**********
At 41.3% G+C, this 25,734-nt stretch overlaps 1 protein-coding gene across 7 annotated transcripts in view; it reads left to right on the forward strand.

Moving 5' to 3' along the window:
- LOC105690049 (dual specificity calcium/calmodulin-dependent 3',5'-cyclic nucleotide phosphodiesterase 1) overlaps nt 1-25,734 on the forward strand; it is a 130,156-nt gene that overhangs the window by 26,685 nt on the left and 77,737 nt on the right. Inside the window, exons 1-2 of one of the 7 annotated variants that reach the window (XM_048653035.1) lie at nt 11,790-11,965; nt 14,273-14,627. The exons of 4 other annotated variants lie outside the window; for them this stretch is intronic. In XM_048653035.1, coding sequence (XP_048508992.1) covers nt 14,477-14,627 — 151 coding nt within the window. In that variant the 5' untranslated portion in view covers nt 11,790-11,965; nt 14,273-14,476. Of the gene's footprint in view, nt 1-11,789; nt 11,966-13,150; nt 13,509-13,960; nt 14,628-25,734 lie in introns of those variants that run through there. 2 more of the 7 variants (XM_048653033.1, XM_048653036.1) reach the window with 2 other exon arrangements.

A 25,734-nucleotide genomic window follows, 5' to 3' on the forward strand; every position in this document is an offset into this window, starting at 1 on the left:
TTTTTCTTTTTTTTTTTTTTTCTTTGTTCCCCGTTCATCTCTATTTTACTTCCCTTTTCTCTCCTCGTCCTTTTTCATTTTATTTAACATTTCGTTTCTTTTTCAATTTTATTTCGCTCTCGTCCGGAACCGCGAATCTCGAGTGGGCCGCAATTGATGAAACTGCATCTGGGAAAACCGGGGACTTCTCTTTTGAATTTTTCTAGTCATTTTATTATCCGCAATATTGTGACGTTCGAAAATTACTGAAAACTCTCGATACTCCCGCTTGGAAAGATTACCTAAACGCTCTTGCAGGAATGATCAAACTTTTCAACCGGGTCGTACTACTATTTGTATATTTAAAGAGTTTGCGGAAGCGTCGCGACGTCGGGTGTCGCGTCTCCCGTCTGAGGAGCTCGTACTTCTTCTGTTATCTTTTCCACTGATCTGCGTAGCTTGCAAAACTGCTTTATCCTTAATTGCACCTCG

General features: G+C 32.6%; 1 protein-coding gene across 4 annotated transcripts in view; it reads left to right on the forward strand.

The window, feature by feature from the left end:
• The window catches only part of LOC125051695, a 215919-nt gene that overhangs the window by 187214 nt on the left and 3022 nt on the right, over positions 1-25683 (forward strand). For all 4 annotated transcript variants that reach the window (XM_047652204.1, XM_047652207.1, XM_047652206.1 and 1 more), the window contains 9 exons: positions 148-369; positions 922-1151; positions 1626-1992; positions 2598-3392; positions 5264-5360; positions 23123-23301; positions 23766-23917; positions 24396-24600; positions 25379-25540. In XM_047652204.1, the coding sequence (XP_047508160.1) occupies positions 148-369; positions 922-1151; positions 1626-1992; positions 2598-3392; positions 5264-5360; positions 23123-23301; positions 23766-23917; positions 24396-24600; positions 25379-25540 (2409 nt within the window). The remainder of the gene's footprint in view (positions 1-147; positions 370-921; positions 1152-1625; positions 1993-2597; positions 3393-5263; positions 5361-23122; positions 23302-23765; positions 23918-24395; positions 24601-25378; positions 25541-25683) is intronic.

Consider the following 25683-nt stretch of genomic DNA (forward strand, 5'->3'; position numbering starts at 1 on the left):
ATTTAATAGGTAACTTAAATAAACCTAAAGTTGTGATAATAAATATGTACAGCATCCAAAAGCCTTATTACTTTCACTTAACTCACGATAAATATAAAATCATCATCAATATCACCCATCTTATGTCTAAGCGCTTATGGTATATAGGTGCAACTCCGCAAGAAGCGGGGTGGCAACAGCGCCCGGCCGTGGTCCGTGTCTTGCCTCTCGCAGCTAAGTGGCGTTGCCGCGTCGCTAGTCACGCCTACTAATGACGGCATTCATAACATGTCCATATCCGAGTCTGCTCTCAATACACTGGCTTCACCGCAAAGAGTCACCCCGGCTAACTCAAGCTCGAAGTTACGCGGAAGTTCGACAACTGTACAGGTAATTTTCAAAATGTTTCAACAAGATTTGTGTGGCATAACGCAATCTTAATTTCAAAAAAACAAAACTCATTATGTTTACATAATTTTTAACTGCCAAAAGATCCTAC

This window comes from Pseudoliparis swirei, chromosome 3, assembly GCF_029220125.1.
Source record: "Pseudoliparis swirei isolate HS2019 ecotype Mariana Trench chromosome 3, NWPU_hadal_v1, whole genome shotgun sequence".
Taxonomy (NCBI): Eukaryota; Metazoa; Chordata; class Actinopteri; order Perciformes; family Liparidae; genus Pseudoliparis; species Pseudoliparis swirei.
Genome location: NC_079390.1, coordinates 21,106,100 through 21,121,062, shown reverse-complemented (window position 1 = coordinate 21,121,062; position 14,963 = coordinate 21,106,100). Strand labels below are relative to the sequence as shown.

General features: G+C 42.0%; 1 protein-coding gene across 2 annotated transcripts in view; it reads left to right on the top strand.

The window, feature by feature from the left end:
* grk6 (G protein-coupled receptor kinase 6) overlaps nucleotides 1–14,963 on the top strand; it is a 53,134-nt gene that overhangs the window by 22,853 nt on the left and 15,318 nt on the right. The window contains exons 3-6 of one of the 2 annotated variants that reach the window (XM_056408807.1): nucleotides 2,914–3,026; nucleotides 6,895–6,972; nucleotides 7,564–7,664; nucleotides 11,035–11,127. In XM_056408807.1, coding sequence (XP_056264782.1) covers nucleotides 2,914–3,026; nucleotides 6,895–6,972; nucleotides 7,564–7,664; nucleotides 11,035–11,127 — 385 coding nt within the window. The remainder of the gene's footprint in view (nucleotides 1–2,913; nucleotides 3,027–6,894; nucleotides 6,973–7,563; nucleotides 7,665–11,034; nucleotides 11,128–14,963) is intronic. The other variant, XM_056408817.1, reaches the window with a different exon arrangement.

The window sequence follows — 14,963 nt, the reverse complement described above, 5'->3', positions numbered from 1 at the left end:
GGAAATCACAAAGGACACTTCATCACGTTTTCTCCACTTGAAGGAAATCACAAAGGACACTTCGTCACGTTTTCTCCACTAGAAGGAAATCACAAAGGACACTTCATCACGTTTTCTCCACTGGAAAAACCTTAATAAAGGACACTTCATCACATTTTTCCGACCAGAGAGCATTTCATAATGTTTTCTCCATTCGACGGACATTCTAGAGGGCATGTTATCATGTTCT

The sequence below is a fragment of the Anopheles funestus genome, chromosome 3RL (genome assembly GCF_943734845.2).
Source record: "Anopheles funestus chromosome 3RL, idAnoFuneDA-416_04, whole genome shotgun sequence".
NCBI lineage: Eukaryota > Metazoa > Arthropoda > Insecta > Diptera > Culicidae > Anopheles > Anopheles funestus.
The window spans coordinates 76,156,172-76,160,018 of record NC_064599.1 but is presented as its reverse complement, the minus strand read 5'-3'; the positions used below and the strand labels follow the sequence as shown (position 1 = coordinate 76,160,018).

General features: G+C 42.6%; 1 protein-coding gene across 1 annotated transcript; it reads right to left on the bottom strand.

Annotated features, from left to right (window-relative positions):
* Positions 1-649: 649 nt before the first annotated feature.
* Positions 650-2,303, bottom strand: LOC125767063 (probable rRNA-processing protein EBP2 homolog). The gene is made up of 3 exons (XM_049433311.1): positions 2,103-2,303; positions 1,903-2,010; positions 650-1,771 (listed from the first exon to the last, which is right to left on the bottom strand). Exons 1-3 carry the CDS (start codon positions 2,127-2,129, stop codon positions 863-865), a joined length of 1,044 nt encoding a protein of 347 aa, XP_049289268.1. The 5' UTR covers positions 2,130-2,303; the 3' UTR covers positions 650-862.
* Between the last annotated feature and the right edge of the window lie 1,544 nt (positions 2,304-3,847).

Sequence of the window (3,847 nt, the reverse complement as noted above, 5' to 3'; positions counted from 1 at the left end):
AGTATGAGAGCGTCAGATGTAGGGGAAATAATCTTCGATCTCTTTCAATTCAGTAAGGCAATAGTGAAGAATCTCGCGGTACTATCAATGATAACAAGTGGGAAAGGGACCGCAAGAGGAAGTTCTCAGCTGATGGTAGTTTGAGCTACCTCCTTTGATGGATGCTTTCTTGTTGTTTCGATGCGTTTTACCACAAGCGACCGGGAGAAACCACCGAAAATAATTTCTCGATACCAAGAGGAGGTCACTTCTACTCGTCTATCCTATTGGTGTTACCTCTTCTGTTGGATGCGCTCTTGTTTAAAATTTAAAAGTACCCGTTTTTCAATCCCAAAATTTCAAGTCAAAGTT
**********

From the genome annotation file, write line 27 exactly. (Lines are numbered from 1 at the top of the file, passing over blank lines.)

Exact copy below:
* Positions 650-2,303, bottom strand: LOC125767063 (probable rRNA-processing protein EBP2 homolog). The gene is made up of 3 exons (XM_049433311.1): positions 2,103-2,303; positions 1,903-2,010; positions 650-1,771 (listed from the first exon to the last, which is right to left on the bottom strand). Exons 1-3 carry the CDS (start codon positions 2,127-2,129, stop codon positions 863-865), a joined length of 1,044 nt encoding a protein of 347 aa, XP_049289268.1. The 5' UTR covers positions 2,130-2,303; the 3' UTR covers positions 650-862.